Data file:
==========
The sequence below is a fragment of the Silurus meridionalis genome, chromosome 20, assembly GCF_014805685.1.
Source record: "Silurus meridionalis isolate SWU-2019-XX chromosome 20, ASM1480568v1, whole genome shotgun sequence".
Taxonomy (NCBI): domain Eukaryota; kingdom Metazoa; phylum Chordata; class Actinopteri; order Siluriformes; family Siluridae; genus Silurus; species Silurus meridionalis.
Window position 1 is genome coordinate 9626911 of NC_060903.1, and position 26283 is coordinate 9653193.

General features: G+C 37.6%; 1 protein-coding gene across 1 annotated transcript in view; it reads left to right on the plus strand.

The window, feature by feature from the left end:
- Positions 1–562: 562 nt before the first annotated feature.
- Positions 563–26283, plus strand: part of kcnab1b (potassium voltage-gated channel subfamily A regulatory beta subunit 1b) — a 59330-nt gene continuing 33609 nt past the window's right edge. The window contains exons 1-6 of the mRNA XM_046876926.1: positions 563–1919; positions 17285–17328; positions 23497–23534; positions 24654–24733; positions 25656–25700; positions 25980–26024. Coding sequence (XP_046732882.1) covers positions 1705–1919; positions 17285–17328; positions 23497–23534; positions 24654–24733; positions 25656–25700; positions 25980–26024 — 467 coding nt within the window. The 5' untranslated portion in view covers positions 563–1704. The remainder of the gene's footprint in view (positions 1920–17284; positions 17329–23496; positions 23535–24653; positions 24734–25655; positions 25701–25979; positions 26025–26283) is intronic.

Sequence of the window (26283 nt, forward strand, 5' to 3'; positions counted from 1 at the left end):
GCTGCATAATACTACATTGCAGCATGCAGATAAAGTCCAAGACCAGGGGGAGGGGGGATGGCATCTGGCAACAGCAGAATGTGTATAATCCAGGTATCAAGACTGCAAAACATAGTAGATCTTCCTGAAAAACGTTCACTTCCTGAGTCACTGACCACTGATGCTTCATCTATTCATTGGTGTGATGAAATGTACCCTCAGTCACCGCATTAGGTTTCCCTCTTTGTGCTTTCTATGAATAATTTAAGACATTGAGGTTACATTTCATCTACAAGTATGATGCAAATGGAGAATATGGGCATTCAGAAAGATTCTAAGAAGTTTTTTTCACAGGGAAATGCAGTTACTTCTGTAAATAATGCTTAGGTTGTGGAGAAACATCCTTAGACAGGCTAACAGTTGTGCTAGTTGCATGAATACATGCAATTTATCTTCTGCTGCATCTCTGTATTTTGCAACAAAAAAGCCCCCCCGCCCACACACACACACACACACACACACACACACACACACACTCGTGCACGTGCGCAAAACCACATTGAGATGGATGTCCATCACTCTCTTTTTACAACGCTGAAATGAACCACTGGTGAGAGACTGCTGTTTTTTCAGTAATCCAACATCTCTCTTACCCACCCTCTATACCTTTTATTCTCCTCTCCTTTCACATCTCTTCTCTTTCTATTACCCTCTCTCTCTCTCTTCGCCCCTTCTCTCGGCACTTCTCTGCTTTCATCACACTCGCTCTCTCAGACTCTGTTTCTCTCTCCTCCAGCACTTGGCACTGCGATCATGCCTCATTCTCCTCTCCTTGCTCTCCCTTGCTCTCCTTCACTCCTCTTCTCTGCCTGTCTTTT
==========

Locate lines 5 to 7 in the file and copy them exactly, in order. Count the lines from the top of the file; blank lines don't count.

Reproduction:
General features: G+C 37.6%; 1 protein-coding gene across 1 annotated transcript in view; it reads left to right on the plus strand.

The window, feature by feature from the left end:
- Positions 1–562: 562 nt before the first annotated feature.